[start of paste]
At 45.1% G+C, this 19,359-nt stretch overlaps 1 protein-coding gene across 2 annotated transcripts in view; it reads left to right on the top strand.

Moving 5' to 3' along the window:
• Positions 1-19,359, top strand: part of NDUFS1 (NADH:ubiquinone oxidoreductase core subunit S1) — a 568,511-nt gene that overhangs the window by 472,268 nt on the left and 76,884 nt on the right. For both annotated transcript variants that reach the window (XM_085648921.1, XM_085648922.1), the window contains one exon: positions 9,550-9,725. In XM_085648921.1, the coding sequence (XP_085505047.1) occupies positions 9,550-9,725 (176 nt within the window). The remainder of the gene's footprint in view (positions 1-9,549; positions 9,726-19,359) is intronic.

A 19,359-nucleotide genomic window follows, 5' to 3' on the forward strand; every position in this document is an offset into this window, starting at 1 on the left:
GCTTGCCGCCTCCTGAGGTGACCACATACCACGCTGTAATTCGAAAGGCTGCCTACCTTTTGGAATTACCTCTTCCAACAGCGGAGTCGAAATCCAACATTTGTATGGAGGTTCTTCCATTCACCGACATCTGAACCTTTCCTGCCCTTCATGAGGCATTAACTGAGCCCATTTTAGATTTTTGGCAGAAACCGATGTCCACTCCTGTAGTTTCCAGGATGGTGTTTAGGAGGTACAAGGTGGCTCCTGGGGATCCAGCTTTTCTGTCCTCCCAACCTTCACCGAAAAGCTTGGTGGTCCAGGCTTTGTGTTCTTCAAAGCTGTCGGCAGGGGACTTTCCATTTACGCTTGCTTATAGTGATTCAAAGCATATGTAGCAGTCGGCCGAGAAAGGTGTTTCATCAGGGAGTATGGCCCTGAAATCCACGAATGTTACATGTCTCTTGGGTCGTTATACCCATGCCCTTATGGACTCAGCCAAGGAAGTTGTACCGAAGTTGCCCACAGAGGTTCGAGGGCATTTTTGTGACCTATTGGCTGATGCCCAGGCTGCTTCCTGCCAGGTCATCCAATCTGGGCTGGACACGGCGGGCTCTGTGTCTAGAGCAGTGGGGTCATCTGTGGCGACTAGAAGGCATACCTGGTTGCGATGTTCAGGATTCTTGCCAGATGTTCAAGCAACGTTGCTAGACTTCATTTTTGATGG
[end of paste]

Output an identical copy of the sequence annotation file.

At 45.1% G+C, this 19,359-nt stretch overlaps 1 protein-coding gene across 2 annotated transcripts in view; it reads left to right on the top strand.

Moving 5' to 3' along the window:
• Positions 1-19,359, top strand: part of NDUFS1 (NADH:ubiquinone oxidoreductase core subunit S1) — a 568,511-nt gene that overhangs the window by 472,268 nt on the left and 76,884 nt on the right. For both annotated transcript variants that reach the window (XM_085648921.1, XM_085648922.1), the window contains one exon: positions 9,550-9,725. In XM_085648921.1, the coding sequence (XP_085505047.1) occupies positions 9,550-9,725 (176 nt within the window). The remainder of the gene's footprint in view (positions 1-9,549; positions 9,726-19,359) is intronic.

A 19,359-nucleotide genomic window follows, 5' to 3' on the forward strand; every position in this document is an offset into this window, starting at 1 on the left:
GCTTGCCGCCTCCTGAGGTGACCACATACCACGCTGTAATTCGAAAGGCTGCCTACCTTTTGGAATTACCTCTTCCAACAGCGGAGTCGAAATCCAACATTTGTATGGAGGTTCTTCCATTCACCGACATCTGAACCTTTCCTGCCCTTCATGAGGCATTAACTGAGCCCATTTTAGATTTTTGGCAGAAACCGATGTCCACTCCTGTAGTTTCCAGGATGGTGTTTAGGAGGTACAAGGTGGCTCCTGGGGATCCAGCTTTTCTGTCCTCCCAACCTTCACCGAAAAGCTTGGTGGTCCAGGCTTTGTGTTCTTCAAAGCTGTCGGCAGGGGACTTTCCATTTACGCTTGCTTATAGTGATTCAAAGCATATGTAGCAGTCGGCCGAGAAAGGTGTTTCATCAGGGAGTATGGCCCTGAAATCCACGAATGTTACATGTCTCTTGGGTCGTTATACCCATGCCCTTATGGACTCAGCCAAGGAAGTTGTACCGAAGTTGCCCACAGAGGTTCGAGGGCATTTTTGTGACCTATTGGCTGATGCCCAGGCTGCTTCCTGCCAGGTCATCCAATCTGGGCTGGACACGGCGGGCTCTGTGTCTAGAGCAGTGGGGTCATCTGTGGCGACTAGAAGGCATACCTGGTTGCGATGTTCAGGATTCTTGCCAGATGTTCAAGCAACGTTGCTAGACTTCATTTTTGATGG